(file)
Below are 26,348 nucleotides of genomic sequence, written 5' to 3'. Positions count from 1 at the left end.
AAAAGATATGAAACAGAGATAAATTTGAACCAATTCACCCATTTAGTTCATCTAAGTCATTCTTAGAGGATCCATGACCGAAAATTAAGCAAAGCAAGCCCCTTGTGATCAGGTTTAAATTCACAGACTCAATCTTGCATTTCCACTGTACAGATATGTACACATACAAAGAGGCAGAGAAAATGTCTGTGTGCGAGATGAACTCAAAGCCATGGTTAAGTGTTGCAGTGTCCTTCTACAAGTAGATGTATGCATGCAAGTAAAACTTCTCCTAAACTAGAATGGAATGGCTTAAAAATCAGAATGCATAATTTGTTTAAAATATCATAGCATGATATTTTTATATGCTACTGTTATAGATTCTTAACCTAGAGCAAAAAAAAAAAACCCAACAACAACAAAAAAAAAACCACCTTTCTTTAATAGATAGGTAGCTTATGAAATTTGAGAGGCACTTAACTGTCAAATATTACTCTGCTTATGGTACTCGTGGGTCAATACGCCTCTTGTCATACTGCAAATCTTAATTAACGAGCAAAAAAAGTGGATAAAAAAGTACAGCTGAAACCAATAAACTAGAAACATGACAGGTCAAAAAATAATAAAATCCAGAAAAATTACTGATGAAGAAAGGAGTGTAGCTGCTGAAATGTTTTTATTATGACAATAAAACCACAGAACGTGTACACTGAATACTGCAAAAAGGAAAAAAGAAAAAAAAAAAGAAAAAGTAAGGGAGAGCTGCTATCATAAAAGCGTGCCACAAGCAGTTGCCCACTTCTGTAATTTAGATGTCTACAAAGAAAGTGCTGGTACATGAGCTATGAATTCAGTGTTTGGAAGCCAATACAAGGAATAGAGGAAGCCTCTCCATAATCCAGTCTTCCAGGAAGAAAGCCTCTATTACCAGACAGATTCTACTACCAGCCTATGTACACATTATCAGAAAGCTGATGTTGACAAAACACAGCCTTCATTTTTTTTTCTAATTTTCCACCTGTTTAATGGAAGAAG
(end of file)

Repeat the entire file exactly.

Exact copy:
Below are 26,348 nucleotides of genomic sequence, written 5' to 3'. Positions count from 1 at the left end.
AAAAGATATGAAACAGAGATAAATTTGAACCAATTCACCCATTTAGTTCATCTAAGTCATTCTTAGAGGATCCATGACCGAAAATTAAGCAAAGCAAGCCCCTTGTGATCAGGTTTAAATTCACAGACTCAATCTTGCATTTCCACTGTACAGATATGTACACATACAAAGAGGCAGAGAAAATGTCTGTGTGCGAGATGAACTCAAAGCCATGGTTAAGTGTTGCAGTGTCCTTCTACAAGTAGATGTATGCATGCAAGTAAAACTTCTCCTAAACTAGAATGGAATGGCTTAAAAATCAGAATGCATAATTTGTTTAAAATATCATAGCATGATATTTTTATATGCTACTGTTATAGATTCTTAACCTAGAGCAAAAAAAAAAAACCCAACAACAACAAAAAAAAAACCACCTTTCTTTAATAGATAGGTAGCTTATGAAATTTGAGAGGCACTTAACTGTCAAATATTACTCTGCTTATGGTACTCGTGGGTCAATACGCCTCTTGTCATACTGCAAATCTTAATTAACGAGCAAAAAAAGTGGATAAAAAAGTACAGCTGAAACCAATAAACTAGAAACATGACAGGTCAAAAAATAATAAAATCCAGAAAAATTACTGATGAAGAAAGGAGTGTAGCTGCTGAAATGTTTTTATTATGACAATAAAACCACAGAACGTGTACACTGAATACTGCAAAAAGGAAAAAAGAAAAAAAAAAAGAAAAAGTAAGGGAGAGCTGCTATCATAAAAGCGTGCCACAAGCAGTTGCCCACTTCTGTAATTTAGATGTCTACAAAGAAAGTGCTGGTACATGAGCTATGAATTCAGTGTTTGGAAGCCAATACAAGGAATAGAGGAAGCCTCTCCATAATCCAGTCTTCCAGGAAGAAAGCCTCTATTACCAGACAGATTCTACTACCAGCCTATGTACACATTATCAGAAAGCTGATGTTGACAAAACACAGCCTTCATTTTTTTTTCTAATTTTCCACCTGTTTAATGGAAGAAG